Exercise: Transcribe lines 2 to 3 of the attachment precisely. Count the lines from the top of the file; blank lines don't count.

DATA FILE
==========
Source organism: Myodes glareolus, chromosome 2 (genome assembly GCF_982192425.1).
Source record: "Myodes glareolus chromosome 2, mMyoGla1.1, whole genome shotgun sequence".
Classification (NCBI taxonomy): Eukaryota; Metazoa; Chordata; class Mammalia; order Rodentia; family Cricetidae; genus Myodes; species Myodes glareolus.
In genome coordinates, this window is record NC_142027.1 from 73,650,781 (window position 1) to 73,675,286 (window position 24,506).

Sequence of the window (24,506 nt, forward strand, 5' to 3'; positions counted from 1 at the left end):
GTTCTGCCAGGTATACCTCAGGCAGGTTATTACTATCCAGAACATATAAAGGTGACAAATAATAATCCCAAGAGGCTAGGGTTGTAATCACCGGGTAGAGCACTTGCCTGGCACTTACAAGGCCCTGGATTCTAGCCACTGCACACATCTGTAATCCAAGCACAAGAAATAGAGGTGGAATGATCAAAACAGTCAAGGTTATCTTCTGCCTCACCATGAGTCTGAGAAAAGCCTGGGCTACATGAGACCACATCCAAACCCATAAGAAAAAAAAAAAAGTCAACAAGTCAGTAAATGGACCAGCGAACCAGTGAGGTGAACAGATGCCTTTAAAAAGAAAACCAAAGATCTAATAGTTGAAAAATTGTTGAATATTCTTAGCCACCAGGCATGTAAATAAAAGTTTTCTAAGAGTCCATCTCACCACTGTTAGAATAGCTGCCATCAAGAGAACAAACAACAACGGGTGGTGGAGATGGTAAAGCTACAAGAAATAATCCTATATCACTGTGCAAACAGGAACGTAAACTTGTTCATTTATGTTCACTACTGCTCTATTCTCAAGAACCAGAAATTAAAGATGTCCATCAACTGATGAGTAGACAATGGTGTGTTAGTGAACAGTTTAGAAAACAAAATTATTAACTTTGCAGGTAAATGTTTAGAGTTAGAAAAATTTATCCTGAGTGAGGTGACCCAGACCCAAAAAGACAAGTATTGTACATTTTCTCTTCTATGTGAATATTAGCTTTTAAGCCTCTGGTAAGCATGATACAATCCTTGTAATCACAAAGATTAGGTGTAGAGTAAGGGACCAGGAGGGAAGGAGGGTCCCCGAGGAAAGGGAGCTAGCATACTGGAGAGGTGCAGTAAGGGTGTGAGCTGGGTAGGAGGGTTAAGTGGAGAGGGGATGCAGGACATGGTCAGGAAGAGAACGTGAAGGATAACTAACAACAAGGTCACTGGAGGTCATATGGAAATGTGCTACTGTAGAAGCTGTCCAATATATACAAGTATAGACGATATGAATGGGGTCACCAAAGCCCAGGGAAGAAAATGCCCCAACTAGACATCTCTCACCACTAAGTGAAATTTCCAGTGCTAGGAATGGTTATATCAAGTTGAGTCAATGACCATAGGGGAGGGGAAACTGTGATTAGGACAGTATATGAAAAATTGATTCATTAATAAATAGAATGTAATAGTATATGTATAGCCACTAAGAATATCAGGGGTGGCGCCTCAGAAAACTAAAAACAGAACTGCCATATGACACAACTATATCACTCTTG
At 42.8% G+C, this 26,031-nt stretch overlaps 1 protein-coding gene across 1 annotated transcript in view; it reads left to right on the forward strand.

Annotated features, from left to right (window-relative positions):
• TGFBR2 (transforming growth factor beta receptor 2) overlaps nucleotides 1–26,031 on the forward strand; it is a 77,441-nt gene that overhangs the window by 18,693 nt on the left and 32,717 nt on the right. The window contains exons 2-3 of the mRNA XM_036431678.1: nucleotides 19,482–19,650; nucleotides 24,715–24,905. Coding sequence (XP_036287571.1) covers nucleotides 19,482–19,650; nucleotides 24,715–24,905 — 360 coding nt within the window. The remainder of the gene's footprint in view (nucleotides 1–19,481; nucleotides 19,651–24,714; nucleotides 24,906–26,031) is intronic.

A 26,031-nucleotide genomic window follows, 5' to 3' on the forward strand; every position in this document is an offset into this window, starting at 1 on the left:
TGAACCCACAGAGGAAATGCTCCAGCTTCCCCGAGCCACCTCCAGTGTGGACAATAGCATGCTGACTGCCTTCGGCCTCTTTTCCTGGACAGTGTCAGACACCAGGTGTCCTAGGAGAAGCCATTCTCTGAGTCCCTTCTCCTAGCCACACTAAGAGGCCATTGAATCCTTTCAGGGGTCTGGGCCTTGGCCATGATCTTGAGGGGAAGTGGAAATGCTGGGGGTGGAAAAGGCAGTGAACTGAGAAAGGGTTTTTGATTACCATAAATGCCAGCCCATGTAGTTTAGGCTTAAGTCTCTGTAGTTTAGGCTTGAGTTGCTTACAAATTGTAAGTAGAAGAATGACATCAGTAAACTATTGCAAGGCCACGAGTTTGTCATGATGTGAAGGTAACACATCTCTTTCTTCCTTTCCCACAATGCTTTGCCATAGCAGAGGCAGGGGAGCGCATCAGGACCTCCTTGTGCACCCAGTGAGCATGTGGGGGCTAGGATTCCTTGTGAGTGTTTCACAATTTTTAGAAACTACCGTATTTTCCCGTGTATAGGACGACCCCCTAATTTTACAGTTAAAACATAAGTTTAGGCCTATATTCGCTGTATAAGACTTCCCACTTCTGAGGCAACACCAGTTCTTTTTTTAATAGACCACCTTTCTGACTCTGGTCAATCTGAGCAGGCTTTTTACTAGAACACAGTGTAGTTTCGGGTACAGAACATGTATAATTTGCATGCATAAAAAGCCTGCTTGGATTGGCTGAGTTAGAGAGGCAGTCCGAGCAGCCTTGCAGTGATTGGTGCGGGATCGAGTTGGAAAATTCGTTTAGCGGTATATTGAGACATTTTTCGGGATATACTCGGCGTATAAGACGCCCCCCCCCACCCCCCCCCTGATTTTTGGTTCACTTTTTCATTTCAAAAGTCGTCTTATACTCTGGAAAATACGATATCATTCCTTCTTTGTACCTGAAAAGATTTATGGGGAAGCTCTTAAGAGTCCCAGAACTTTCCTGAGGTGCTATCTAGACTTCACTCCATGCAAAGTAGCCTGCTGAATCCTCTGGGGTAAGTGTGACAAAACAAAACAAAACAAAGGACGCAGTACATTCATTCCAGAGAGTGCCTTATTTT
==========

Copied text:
Source record: "Myodes glareolus chromosome 2, mMyoGla1.1, whole genome shotgun sequence".
Classification (NCBI taxonomy): Eukaryota; Metazoa; Chordata; class Mammalia; order Rodentia; family Cricetidae; genus Myodes; species Myodes glareolus.